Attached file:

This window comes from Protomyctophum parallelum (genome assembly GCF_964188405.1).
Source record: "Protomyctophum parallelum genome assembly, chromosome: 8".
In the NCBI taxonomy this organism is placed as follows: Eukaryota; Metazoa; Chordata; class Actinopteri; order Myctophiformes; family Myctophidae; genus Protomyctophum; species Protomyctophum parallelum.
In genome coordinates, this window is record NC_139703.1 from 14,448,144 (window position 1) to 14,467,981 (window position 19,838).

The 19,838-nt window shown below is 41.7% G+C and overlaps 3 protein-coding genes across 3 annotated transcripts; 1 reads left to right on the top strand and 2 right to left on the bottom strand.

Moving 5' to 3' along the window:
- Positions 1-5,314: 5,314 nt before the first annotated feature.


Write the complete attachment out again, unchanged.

This window comes from Protomyctophum parallelum (genome assembly GCF_964188405.1).
Source record: "Protomyctophum parallelum genome assembly, chromosome: 8".
In the NCBI taxonomy this organism is placed as follows: Eukaryota; Metazoa; Chordata; class Actinopteri; order Myctophiformes; family Myctophidae; genus Protomyctophum; species Protomyctophum parallelum.
In genome coordinates, this window is record NC_139703.1 from 14,448,144 (window position 1) to 14,467,981 (window position 19,838).

The 19,838-nt window shown below is 41.7% G+C and overlaps 3 protein-coding genes across 3 annotated transcripts; 1 reads left to right on the top strand and 2 right to left on the bottom strand.

Moving 5' to 3' along the window:
- Positions 1-5,314: 5,314 nt before the first annotated feature.